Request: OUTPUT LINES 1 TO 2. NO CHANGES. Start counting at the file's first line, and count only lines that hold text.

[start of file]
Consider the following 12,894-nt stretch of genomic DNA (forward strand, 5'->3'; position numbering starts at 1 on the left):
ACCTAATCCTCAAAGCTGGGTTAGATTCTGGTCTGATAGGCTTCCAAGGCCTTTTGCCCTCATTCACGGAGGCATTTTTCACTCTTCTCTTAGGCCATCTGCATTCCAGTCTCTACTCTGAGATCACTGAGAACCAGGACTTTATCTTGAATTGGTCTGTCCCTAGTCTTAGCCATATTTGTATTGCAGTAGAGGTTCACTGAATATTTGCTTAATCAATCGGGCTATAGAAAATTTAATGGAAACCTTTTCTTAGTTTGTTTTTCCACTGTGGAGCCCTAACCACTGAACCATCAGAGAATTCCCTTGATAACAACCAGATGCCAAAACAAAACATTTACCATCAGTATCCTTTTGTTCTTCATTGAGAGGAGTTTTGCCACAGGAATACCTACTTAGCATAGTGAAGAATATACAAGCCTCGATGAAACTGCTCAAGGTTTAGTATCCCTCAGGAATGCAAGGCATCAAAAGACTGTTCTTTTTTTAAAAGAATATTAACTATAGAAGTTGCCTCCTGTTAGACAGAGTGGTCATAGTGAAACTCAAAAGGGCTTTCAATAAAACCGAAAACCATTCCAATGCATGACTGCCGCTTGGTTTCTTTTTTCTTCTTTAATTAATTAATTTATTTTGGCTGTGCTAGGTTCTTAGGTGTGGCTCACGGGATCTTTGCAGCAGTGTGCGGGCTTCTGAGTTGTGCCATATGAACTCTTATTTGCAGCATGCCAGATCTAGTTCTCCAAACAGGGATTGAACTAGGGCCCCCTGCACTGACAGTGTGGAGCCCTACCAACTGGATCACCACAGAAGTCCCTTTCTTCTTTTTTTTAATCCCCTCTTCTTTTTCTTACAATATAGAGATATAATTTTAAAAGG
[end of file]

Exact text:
Consider the following 12,894-nt stretch of genomic DNA (forward strand, 5'->3'; position numbering starts at 1 on the left):
ACCTAATCCTCAAAGCTGGGTTAGATTCTGGTCTGATAGGCTTCCAAGGCCTTTTGCCCTCATTCACGGAGGCATTTTTCACTCTTCTCTTAGGCCATCTGCATTCCAGTCTCTACTCTGAGATCACTGAGAACCAGGACTTTATCTTGAATTGGTCTGTCCCTAGTCTTAGCCATATTTGTATTGCAGTAGAGGTTCACTGAATATTTGCTTAATCAATCGGGCTATAGAAAATTTAATGGAAACCTTTTCTTAGTTTGTTTTTCCACTGTGGAGCCCTAACCACTGAACCATCAGAGAATTCCCTTGATAACAACCAGATGCCAAAACAAAACATTTACCATCAGTATCCTTTTGTTCTTCATTGAGAGGAGTTTTGCCACAGGAATACCTACTTAGCATAGTGAAGAATATACAAGCCTCGATGAAACTGCTCAAGGTTTAGTATCCCTCAGGAATGCAAGGCATCAAAAGACTGTTCTTTTTTTAAAAGAATATTAACTATAGAAGTTGCCTCCTGTTAGACAGAGTGGTCATAGTGAAACTCAAAAGGGCTTTCAATAAAACCGAAAACCATTCCAATGCATGACTGCCGCTTGGTTTCTTTTTTCTTCTTTAATTAATTAATTTATTTTGGCTGTGCTAGGTTCTTAGGTGTGGCTCACGGGATCTTTGCAGCAGTGTGCGGGCTTCTGAGTTGTGCCATATGAACTCTTATTTGCAGCATGCCAGATCTAGTTCTCCAAACAGGGATTGAACTAGGGCCCCCTGCACTGACAGTGTGGAGCCCTACCAACTGGATCACCACAGAAGTCCCTTTCTTCTTTTTTTTAATCCCCTCTTCTTTTTCTTACAATATAGAGATATAATTTTAAAAGG